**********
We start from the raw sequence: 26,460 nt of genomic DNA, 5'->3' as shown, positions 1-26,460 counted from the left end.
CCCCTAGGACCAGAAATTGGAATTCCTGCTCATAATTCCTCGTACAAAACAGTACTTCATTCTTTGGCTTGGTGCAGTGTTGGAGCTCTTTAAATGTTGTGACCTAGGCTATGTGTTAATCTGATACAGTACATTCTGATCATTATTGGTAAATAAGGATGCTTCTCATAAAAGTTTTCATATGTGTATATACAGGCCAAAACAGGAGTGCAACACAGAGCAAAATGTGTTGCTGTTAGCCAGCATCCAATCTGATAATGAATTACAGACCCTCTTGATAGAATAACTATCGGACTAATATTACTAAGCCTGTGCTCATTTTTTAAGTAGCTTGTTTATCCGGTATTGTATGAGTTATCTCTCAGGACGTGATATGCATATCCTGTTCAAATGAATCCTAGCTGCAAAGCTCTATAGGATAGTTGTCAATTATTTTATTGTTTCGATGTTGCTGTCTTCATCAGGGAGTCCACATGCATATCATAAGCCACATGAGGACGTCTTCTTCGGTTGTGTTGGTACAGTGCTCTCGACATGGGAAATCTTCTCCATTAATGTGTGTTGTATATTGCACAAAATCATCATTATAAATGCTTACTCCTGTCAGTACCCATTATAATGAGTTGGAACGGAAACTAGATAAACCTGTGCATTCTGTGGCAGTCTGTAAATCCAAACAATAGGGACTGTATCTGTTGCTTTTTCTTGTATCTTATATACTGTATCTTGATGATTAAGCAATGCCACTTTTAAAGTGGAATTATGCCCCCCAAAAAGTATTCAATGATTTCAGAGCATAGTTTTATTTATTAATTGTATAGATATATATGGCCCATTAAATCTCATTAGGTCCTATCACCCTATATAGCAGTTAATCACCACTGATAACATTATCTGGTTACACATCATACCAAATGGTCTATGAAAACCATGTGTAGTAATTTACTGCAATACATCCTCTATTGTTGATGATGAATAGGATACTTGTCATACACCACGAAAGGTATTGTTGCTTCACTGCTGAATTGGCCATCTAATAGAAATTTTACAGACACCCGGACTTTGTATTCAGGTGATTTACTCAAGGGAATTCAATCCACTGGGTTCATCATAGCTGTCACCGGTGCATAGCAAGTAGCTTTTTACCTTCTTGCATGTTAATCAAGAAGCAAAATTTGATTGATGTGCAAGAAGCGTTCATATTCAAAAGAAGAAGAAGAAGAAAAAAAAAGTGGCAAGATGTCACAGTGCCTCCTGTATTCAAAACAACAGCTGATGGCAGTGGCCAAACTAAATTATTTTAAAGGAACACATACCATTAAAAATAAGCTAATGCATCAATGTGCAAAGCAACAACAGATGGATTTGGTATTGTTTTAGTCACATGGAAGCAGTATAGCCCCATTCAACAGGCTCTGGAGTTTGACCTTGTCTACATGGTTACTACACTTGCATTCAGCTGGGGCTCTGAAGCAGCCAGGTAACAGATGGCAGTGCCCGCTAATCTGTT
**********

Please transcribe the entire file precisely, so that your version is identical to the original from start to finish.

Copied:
We start from the raw sequence: 26,460 nt of genomic DNA, 5'->3' as shown, positions 1-26,460 counted from the left end.
CCCCTAGGACCAGAAATTGGAATTCCTGCTCATAATTCCTCGTACAAAACAGTACTTCATTCTTTGGCTTGGTGCAGTGTTGGAGCTCTTTAAATGTTGTGACCTAGGCTATGTGTTAATCTGATACAGTACATTCTGATCATTATTGGTAAATAAGGATGCTTCTCATAAAAGTTTTCATATGTGTATATACAGGCCAAAACAGGAGTGCAACACAGAGCAAAATGTGTTGCTGTTAGCCAGCATCCAATCTGATAATGAATTACAGACCCTCTTGATAGAATAACTATCGGACTAATATTACTAAGCCTGTGCTCATTTTTTAAGTAGCTTGTTTATCCGGTATTGTATGAGTTATCTCTCAGGACGTGATATGCATATCCTGTTCAAATGAATCCTAGCTGCAAAGCTCTATAGGATAGTTGTCAATTATTTTATTGTTTCGATGTTGCTGTCTTCATCAGGGAGTCCACATGCATATCATAAGCCACATGAGGACGTCTTCTTCGGTTGTGTTGGTACAGTGCTCTCGACATGGGAAATCTTCTCCATTAATGTGTGTTGTATATTGCACAAAATCATCATTATAAATGCTTACTCCTGTCAGTACCCATTATAATGAGTTGGAACGGAAACTAGATAAACCTGTGCATTCTGTGGCAGTCTGTAAATCCAAACAATAGGGACTGTATCTGTTGCTTTTTCTTGTATCTTATATACTGTATCTTGATGATTAAGCAATGCCACTTTTAAAGTGGAATTATGCCCCCCAAAAAGTATTCAATGATTTCAGAGCATAGTTTTATTTATTAATTGTATAGATATATATGGCCCATTAAATCTCATTAGGTCCTATCACCCTATATAGCAGTTAATCACCACTGATAACATTATCTGGTTACACATCATACCAAATGGTCTATGAAAACCATGTGTAGTAATTTACTGCAATACATCCTCTATTGTTGATGATGAATAGGATACTTGTCATACACCACGAAAGGTATTGTTGCTTCACTGCTGAATTGGCCATCTAATAGAAATTTTACAGACACCCGGACTTTGTATTCAGGTGATTTACTCAAGGGAATTCAATCCACTGGGTTCATCATAGCTGTCACCGGTGCATAGCAAGTAGCTTTTTACCTTCTTGCATGTTAATCAAGAAGCAAAATTTGATTGATGTGCAAGAAGCGTTCATATTCAAAAGAAGAAGAAGAAGAAAAAAAAAGTGGCAAGATGTCACAGTGCCTCCTGTATTCAAAACAACAGCTGATGGCAGTGGCCAAACTAAATTATTTTAAAGGAACACATACCATTAAAAATAAGCTAATGCATCAATGTGCAAAGCAACAACAGATGGATTTGGTATTGTTTTAGTCACATGGAAGCAGTATAGCCCCATTCAACAGGCTCTGGAGTTTGACCTTGTCTACATGGTTACTACACTTGCATTCAGCTGGGGCTCTGAAGCAGCCAGGTAACAGATGGCAGTGCCCGCTAATCTGTT